‘Here’s My Card’ by Miranda Di Caraci
Here’s My Card
By Miranda Di Caraci
‘You are not students. You’re out of work creatives.’ – Marc Lewis
This concept has been drilled into us since the beginning of SCA, however, it’s not until recently that we have started to acquire the accouterments you need for a professional life.
The first step has been making business cards, or as I now think of it, a mountain out of a mole hill. The world of business cards is a world of infinite variety.
Gone are the days where the toughest decision you had to make was between parchment and papyrus. Advances in technology mean that those small pieces of card can reflect your personality more than a diary entry.
First there’s the paper, is it ostentatious to go luxe? Or slightly lame not to? Should you have a whimsical coloured edge? What about spot gloss? Do ECDs like a textured card?
It’s always been a fantasy of mine to have cards with gilded edges but I got a firm no from Rollo. Probably for the best. For now.
I should add that these dilemmas are all down the more conventional business card route. A quick flick through Pinterest will reveal all kinds of wacky and wonderful ideas to differentiate you from the masses.
Laser cute, Perspex , a stamp (for business cards any time, any place, as long as you are carrying the huge stamp and ink pad around), wood, little paper bags, a pineapple. The list goes on. My favourite card was for a divorce lawyer who had his details printed twice and a tear down the middle, but I digress.
Now here’s the part I find sticky.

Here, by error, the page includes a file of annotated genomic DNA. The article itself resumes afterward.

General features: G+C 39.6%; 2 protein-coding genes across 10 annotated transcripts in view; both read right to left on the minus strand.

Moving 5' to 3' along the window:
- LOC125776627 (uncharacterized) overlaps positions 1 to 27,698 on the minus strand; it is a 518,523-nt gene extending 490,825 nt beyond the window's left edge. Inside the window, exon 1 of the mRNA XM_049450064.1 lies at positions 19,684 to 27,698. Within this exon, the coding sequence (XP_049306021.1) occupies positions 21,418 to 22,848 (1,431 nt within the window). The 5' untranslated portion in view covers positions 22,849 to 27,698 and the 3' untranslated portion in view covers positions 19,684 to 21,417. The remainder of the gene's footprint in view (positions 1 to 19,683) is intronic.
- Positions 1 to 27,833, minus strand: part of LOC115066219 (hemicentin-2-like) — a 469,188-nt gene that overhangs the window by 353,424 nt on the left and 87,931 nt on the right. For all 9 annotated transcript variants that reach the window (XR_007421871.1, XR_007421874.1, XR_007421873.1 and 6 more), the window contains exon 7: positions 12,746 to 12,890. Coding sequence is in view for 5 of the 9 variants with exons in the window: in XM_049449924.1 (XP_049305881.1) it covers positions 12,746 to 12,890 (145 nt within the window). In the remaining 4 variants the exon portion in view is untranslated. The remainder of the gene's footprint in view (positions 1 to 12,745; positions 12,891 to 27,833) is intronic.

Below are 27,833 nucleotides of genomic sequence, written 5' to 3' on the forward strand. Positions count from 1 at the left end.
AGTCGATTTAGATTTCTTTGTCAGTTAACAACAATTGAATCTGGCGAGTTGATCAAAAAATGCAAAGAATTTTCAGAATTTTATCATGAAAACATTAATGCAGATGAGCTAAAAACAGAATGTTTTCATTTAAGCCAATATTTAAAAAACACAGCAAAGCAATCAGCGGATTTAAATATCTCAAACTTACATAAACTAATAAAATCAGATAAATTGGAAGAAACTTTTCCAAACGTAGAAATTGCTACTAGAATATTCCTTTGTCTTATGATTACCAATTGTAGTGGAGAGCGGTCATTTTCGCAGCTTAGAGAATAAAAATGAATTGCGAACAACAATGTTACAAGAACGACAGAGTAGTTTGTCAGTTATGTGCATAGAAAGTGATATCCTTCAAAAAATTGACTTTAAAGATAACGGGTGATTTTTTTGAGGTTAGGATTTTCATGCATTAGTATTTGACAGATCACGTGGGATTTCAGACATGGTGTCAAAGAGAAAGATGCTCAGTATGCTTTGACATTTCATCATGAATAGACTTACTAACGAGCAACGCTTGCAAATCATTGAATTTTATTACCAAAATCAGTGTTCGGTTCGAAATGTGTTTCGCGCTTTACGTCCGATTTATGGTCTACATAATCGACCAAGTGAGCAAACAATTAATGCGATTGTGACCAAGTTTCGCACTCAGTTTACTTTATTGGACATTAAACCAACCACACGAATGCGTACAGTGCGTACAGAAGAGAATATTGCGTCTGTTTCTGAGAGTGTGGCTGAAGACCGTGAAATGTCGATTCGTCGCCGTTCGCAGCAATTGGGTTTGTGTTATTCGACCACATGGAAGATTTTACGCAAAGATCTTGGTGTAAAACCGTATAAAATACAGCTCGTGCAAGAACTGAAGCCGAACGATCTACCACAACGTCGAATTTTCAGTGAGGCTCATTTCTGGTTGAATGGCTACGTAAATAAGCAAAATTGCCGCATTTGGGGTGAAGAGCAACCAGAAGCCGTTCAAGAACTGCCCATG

Whatever piece of cardboard / plastic / wood we end up choosing will go on to represent us, and hopefully play a part in coaxing someone into giving us a job. Should they be simple and professional looking? Or have a whimsical wackiness?
For me this question is part of a larger issue. As a young creative team, what is the best way to sell yourself and stand out? Of course it depends on the team but even so the basic dilemma remains.
The same question applies to my and Rollo’s fledgling website. Should it be awash with quirky features or a blank canvas to show our work? I was on a magazine’s website recently where flowers cascade down the page. It looks great but is bloody annoying if you actually want to read anything.
So far we’ve decided to keep everything simple. Though maybe later we will lean towards whimsy. Incidentally there is also something quietly thrilling about buying a domain name (rolloandmiranda.co.uk).
I think its partly because for the first time I co-own a little nook of the internet. Secondly, it helps you visualize the career you have ahead. We are still at the beginning of our journey, but at least we know the direction in which we’re travelling.